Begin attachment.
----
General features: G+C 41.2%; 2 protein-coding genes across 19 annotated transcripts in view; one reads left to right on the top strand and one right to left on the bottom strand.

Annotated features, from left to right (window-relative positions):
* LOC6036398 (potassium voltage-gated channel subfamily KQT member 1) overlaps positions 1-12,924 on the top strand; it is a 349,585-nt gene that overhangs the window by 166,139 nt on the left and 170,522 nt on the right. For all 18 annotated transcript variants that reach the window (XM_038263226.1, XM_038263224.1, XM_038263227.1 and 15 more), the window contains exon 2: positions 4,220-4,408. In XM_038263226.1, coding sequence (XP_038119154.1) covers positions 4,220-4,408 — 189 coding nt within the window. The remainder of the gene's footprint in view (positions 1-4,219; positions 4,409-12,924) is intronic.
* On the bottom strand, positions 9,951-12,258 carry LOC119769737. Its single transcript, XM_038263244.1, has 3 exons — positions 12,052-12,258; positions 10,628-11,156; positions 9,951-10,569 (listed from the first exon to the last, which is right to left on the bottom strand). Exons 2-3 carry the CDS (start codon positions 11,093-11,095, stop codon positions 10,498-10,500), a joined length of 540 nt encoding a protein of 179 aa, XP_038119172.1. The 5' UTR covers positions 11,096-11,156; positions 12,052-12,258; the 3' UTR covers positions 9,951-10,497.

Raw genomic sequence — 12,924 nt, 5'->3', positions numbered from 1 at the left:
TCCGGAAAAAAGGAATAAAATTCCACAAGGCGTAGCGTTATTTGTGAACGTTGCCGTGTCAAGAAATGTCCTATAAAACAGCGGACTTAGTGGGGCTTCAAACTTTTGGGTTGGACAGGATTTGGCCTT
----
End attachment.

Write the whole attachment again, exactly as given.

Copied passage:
General features: G+C 41.2%; 2 protein-coding genes across 19 annotated transcripts in view; one reads left to right on the top strand and one right to left on the bottom strand.

Annotated features, from left to right (window-relative positions):
* LOC6036398 (potassium voltage-gated channel subfamily KQT member 1) overlaps positions 1-12,924 on the top strand; it is a 349,585-nt gene that overhangs the window by 166,139 nt on the left and 170,522 nt on the right. For all 18 annotated transcript variants that reach the window (XM_038263226.1, XM_038263224.1, XM_038263227.1 and 15 more), the window contains exon 2: positions 4,220-4,408. In XM_038263226.1, coding sequence (XP_038119154.1) covers positions 4,220-4,408 — 189 coding nt within the window. The remainder of the gene's footprint in view (positions 1-4,219; positions 4,409-12,924) is intronic.
* On the bottom strand, positions 9,951-12,258 carry LOC119769737. Its single transcript, XM_038263244.1, has 3 exons — positions 12,052-12,258; positions 10,628-11,156; positions 9,951-10,569 (listed from the first exon to the last, which is right to left on the bottom strand). Exons 2-3 carry the CDS (start codon positions 11,093-11,095, stop codon positions 10,498-10,500), a joined length of 540 nt encoding a protein of 179 aa, XP_038119172.1. The 5' UTR covers positions 11,096-11,156; positions 12,052-12,258; the 3' UTR covers positions 9,951-10,497.

Raw genomic sequence — 12,924 nt, 5'->3', positions numbered from 1 at the left:
TCCGGAAAAAAGGAATAAAATTCCACAAGGCGTAGCGTTATTTGTGAACGTTGCCGTGTCAAGAAATGTCCTATAAAACAGCGGACTTAGTGGGGCTTCAAACTTTTGGGTTGGACAGGATTTGGCCTT